Peer support is critical to helping people deal with stress and anxiety. Ohio State's Buckeye Peer Access Line has tips on how you can help your friends in need.
Know someone dealing with stress or anxiety right now?
There may be a simple way to help them: Listen.
Not sure how to do that exactly? Ask a PAL.
Ohio State students who volunteer for the Buckeye Peer Access Line (PAL), a non-emergency talk line within Student Life’s Student Wellness Center, learn skills that include active listening and motivational interviewing. These skills empower people struggling with everyday stresses and anxieties to find their motivation and capacity to make pivotal changes in their lives.
“It’s all about helping the person to process what they’re feeling and feel confident in their decision moving forward,” said Ivory Levert, the PAL program manager and training coordinator.
Levert shared key points of PAL training that anyone can use to help those around them.
1. Internal reflection is critical.
Think about your own life experiences and interactions — how you seek help or don’t seek help and where that comes from. It can help you be more empathetic when a friend has a hard time expressing their feelings.
2. Active listening goes hand-in-hand with motivational interviewing.
This is listening to understand rather than listening to respond. Take time to hear what the person is talking about. Pay attention to their tone and the type of language they’re using. Notice if they repeat certain things, and take note of what they’re not saying as well.
3. Motivational interviewing is a collaborative conversation.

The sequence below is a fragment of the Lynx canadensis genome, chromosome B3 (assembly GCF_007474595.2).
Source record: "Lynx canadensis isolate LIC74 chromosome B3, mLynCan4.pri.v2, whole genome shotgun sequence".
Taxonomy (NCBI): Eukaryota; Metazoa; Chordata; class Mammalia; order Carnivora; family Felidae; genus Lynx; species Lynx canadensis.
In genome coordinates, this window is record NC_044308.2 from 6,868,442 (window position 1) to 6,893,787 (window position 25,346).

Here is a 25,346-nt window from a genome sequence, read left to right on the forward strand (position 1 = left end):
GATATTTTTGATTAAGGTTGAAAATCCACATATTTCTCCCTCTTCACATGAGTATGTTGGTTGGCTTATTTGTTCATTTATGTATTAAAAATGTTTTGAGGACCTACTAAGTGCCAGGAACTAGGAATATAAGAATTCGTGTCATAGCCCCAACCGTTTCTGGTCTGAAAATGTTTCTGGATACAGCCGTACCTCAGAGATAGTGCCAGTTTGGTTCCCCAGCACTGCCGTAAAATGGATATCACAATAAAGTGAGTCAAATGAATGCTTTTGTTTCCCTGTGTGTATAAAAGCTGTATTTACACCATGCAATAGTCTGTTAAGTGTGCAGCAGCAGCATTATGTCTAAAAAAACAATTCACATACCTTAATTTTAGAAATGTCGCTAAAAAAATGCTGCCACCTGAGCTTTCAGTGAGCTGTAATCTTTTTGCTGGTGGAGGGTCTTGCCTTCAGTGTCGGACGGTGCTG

You’re strengthening a person’s own motivation and commitment to change. To help them process their feelings and summarize their thoughts, use open-ended questions. One tool to try: DARN CATS.
DARN stands for Desire, Ability, Reason and Need.
- Desire: “We want them to think why would they want to make this change? Get them to reflect on why this is important,” Levert said.
- Ability: “How might you go about it to succeed?”
- Reason: “What are three reasons to do it? Find those intentional reasons behind it all.”
- Need: “How important is it to make this change and why?”
This helps your friend present the challenge they are facing and go through that internal reflection needed before they can take steps toward change. The next part, CATS, is about making a plan for action.
- Commitment: Think about and plan for change.
- Action: Adopt new habits.
- Taking steps: And maintain new, healthier behaviors.
4. And for our final acronym, let’s look at OARS.
OARS stands for Open-ended questions; Affirmations; Reflections; and Summaries.
“After learning more about their desires, ability (and) reasons, we walk them through what they will need to do to make this commitment, some real action steps, and processing those steps together,” Levert explained.
- Open-ended questions: Ask questions such as, “What have you already done to accomplish your goal?”
- Affirmations: Help your friend identify the things they are doing well, and they will begin to see themselves in a different light. “A lot of times they’re feeling overwhelmed and stressed, so it’s hard for them to see any positivity to what they’re doing,” Levert said. “The fact they reached out shows bravery in itself.”
- Reflections: Have your friend reflect on what they’ve done in the past that may reveal their strengths and skills. “Make statements that mirror what they are saying. It may allow them to realize they're stronger than they realized.”
- Summaries: Recap what you’ve discussed and allow them to move forward to their next steps.
Sometimes just being that listening ear is all a person needs to get through the hard day. You can be that person!